Ukrainian Metropolitan Epiphany Punked – Part III

Dear Readers:

Continuing my translation/transcription of this prank call between, on the one side, Lexus-Vovan the pranksters impersonating a German EU Parliamentarian; and, on the other side, Metropolitan Epiphany of the new Ukrainian Orthodox Church.  Where we left off, the good Metropolitan had an “epiphany” (get it?) about the dual nature of his opponent, the sinister Metropolitan Onufriy.  And now we continue…

Pranker:  So, the new church should become a unifying spiritual force and should lead people when politicians cannot do it.  Especially because of military situation in your country.  One day you will bless the army to free the Crimea and Donbass from occupation, and fight the Separatists.  So I hope that this will happen soon.  So, we will provide you all support, you should know.

Epi:  I hope that we will be able to return Donbass and Crimea; the war in the Ukraine must end, because God is on our side.

Pranker:   So, you would like to bless the army?

Epi:  We do bless them.  Currently in the army we have approximately 300 chaplains who work among the soldiers and help them with their spiritual needs.  I even plan to go to the Donbass, in the near future, to bless the soldiers and support the troops.

Pranker:   But how you can get back Crimea to Ukraine?

Epi:  If Ukraine is able to become a strong state, and if we will be able to unite all the Orthodox into one church, then I believe that the people who live there will want, of their own accord, especially when they see what is happening in Russia, to return to the Ukraine.

Pranker:  And I want to be frank with you.  In some respects we are concerned about present actions of President Poroshenko.  I mean, the martial law in the country.  Elections should be held in your country. But we see non-democratic influences, and we are worried about that.  And we think that Church may be used in the political fight for power.

Epi:  We stand on the position that the Church should be separate from the state, that there should not be a state church, and that our church should not be used in political ends.

Pranker:  I agree, but you know that first steps were created by Poroshenko’s administration.  And you know that we thought about it, and you know how my colleagues from the U.S. helped you to recognize your church as a independent church.

Epi:  The government did what it needed to do, and without that assistance we would not have been able to come together.  But at the same time, the Church must remain independent (from the government).

Pranker:  I know that President Poroshenko took part in your Synod, and he was a member of that Synod, and he played a big role of unification.  So I hope you will support the President on next elections.

Epi:  We will do what we have to do, as a church.  It goes without saying that we only see Poroshenko in this future post, and he must continue that process which is now taking place in the country; because if a pro-Russian politician should be elected, then that would be a problem for the future of the Ukraine.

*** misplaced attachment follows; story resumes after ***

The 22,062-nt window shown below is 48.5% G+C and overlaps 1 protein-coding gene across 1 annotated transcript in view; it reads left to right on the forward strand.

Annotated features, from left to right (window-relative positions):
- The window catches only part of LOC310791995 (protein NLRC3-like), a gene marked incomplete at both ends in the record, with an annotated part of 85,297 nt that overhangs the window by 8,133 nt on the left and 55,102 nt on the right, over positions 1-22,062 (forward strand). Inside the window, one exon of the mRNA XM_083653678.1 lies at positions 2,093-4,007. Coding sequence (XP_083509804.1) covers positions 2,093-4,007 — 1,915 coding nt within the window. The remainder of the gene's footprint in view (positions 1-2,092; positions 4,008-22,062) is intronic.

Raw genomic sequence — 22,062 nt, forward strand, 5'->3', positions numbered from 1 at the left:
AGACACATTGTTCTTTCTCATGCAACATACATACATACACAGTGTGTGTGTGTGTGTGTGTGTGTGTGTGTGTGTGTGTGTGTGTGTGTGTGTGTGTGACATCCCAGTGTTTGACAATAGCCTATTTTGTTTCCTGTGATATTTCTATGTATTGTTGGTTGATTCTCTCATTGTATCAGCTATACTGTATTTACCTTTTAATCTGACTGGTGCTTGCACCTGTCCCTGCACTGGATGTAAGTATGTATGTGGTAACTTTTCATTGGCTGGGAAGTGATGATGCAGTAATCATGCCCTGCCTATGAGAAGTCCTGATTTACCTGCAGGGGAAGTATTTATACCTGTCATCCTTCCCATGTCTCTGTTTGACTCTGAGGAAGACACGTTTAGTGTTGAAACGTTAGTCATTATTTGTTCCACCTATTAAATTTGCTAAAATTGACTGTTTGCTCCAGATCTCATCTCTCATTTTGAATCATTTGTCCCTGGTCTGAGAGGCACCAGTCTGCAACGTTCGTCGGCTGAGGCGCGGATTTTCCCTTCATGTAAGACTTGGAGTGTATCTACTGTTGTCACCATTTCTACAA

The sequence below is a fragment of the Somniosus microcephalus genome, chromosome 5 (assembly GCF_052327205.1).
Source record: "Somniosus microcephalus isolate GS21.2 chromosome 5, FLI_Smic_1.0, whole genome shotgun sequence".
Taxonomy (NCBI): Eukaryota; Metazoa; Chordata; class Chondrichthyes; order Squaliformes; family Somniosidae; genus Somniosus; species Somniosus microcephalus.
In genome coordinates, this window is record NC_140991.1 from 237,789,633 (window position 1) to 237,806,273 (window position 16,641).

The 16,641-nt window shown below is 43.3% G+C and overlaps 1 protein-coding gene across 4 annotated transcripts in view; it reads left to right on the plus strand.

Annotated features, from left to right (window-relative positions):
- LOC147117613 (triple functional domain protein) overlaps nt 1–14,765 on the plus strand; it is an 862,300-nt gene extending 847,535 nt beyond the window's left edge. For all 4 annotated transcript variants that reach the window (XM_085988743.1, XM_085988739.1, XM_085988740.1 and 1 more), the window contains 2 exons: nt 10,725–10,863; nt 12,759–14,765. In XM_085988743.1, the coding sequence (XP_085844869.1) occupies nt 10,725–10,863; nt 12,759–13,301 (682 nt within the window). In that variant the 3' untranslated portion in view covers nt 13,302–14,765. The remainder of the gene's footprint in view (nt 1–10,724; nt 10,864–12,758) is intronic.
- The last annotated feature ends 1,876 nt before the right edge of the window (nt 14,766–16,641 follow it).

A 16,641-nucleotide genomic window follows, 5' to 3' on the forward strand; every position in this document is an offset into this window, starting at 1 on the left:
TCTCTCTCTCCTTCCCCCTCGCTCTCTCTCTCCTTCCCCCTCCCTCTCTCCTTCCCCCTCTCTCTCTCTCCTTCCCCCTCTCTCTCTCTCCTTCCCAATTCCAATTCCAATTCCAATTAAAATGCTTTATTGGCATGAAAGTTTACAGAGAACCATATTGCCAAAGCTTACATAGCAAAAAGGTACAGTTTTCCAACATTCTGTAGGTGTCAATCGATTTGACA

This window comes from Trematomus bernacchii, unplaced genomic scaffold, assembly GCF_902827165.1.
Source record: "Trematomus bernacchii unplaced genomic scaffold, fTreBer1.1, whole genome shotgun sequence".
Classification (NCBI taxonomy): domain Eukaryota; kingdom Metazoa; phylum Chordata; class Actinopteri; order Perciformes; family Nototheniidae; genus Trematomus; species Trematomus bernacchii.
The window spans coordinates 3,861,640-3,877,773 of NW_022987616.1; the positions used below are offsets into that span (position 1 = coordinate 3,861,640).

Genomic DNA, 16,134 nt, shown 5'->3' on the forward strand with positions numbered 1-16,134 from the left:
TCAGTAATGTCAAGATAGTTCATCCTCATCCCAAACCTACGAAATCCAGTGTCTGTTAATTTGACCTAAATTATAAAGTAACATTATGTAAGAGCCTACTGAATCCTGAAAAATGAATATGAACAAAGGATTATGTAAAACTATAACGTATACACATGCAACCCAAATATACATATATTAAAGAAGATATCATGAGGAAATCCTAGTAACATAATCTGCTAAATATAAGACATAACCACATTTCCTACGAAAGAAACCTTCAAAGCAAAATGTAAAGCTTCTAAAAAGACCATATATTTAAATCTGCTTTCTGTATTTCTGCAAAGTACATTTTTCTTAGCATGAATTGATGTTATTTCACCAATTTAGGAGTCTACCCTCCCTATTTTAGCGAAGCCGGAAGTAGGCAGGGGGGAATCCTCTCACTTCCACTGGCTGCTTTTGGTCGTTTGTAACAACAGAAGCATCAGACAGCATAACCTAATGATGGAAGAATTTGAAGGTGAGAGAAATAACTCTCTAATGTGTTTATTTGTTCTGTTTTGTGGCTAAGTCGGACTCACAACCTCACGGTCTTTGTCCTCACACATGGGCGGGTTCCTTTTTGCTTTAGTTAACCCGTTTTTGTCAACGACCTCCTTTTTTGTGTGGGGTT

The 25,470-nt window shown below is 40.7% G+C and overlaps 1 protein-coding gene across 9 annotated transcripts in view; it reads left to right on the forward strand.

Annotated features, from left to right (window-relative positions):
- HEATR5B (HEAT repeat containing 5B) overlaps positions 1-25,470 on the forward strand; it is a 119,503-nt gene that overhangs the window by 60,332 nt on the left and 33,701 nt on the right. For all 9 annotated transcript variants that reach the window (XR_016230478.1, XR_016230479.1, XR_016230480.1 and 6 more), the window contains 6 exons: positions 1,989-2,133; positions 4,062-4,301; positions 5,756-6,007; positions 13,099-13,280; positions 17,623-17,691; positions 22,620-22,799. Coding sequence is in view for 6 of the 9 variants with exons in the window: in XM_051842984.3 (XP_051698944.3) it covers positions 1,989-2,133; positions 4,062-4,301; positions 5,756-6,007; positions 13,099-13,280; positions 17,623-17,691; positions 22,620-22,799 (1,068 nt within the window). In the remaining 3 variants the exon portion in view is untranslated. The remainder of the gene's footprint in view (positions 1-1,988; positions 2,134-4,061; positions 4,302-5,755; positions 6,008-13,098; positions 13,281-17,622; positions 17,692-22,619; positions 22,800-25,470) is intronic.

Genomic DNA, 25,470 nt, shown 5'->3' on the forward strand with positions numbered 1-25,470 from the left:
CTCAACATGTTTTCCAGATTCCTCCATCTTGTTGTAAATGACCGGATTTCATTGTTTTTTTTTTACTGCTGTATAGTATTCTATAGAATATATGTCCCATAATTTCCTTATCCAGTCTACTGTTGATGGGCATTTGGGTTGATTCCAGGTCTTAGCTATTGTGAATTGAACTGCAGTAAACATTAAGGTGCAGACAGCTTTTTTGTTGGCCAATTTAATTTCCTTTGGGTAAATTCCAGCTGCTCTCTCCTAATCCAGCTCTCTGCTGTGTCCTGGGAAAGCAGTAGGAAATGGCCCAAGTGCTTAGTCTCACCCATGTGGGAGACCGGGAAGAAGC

[to be continued]

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2 Responses to Ukrainian Metropolitan Epiphany Punked – Part III

  1. Mark Chapman says:

    Oh, now, NOW the Ukrainian Orthodox Church must be independent from the state! After starting as a wholly political creation born by presidential decree, followed by a purely political order that the former Ukrainian patriarchate call itself the “Russian Orthodox Church in Ukraine” in a blatant bid to increase the flock of the new church out of fear of being labeled a separatist, now the church must be independent of the state.

    Too late. After making wrong decision after wrong decision in his parade of incompetence, it is apparent Poroshenko’s desire to annoy Russia informs most of his decision-making – well, that and his eagerness to be rewarded by Washington for being a prick. And that is not going to be cost-free in the long run. Ukraine is currently doing next to nothing to support itself, but is relying on emergency money from the IMF, and for how long that set of circumstances prevails depends directly upon how long Ukraine can sell itself as an emergency. That’s a big reason for Poroshenko’s constant stream of provocations and hysterical alarms about invasion, the constant discussion of ‘Russian aggression’.

    But that can only go on for so long. Eventually the west will grow tired of shelling out money for nothing, and abandon its dubious investment. And where will Ukraine be then? Even now it endeavors to keep Russia as a trading partner and source of income – totally on its own terms, of course – while it seeks (without any discernible success so far) to establish markets in the EU which will compensate for the loss of its major trading partner. Where it is going to be at some future point is without its EU and Washington fair-weather friends, with a hostile country right next door and no trading partners.

    But it’ll still have its very own church. No doubt that will be a great consolation.

    Like

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